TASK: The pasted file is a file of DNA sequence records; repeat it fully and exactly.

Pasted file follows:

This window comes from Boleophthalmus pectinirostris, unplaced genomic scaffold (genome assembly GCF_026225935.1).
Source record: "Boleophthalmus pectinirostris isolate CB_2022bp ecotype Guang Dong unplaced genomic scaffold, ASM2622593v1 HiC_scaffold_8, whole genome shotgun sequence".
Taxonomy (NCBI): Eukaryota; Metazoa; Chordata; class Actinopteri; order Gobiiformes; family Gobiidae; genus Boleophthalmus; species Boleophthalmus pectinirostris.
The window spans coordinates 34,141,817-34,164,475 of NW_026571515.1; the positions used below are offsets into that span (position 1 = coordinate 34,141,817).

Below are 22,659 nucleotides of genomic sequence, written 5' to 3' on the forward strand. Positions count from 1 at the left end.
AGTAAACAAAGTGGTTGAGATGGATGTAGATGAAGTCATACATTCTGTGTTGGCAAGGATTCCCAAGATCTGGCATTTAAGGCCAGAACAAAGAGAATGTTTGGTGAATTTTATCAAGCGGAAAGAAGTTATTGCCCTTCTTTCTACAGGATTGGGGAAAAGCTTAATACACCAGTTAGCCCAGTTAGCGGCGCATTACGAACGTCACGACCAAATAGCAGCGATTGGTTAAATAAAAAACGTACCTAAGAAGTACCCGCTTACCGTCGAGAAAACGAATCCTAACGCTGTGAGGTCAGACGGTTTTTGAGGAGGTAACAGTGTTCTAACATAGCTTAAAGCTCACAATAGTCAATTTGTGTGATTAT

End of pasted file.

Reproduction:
This window comes from Boleophthalmus pectinirostris, unplaced genomic scaffold (genome assembly GCF_026225935.1).
Source record: "Boleophthalmus pectinirostris isolate CB_2022bp ecotype Guang Dong unplaced genomic scaffold, ASM2622593v1 HiC_scaffold_8, whole genome shotgun sequence".
Taxonomy (NCBI): Eukaryota; Metazoa; Chordata; class Actinopteri; order Gobiiformes; family Gobiidae; genus Boleophthalmus; species Boleophthalmus pectinirostris.
The window spans coordinates 34,141,817-34,164,475 of NW_026571515.1; the positions used below are offsets into that span (position 1 = coordinate 34,141,817).

Below are 22,659 nucleotides of genomic sequence, written 5' to 3' on the forward strand. Positions count from 1 at the left end.
AGTAAACAAAGTGGTTGAGATGGATGTAGATGAAGTCATACATTCTGTGTTGGCAAGGATTCCCAAGATCTGGCATTTAAGGCCAGAACAAAGAGAATGTTTGGTGAATTTTATCAAGCGGAAAGAAGTTATTGCCCTTCTTTCTACAGGATTGGGGAAAAGCTTAATACACCAGTTAGCCCAGTTAGCGGCGCATTACGAACGTCACGACCAAATAGCAGCGATTGGTTAAATAAAAAACGTACCTAAGAAGTACCCGCTTACCGTCGAGAAAACGAATCCTAACGCTGTGAGGTCAGACGGTTTTTGAGGAGGTAACAGTGTTCTAACATAGCTTAAAGCTCACAATAGTCAATTTGTGTGATTAT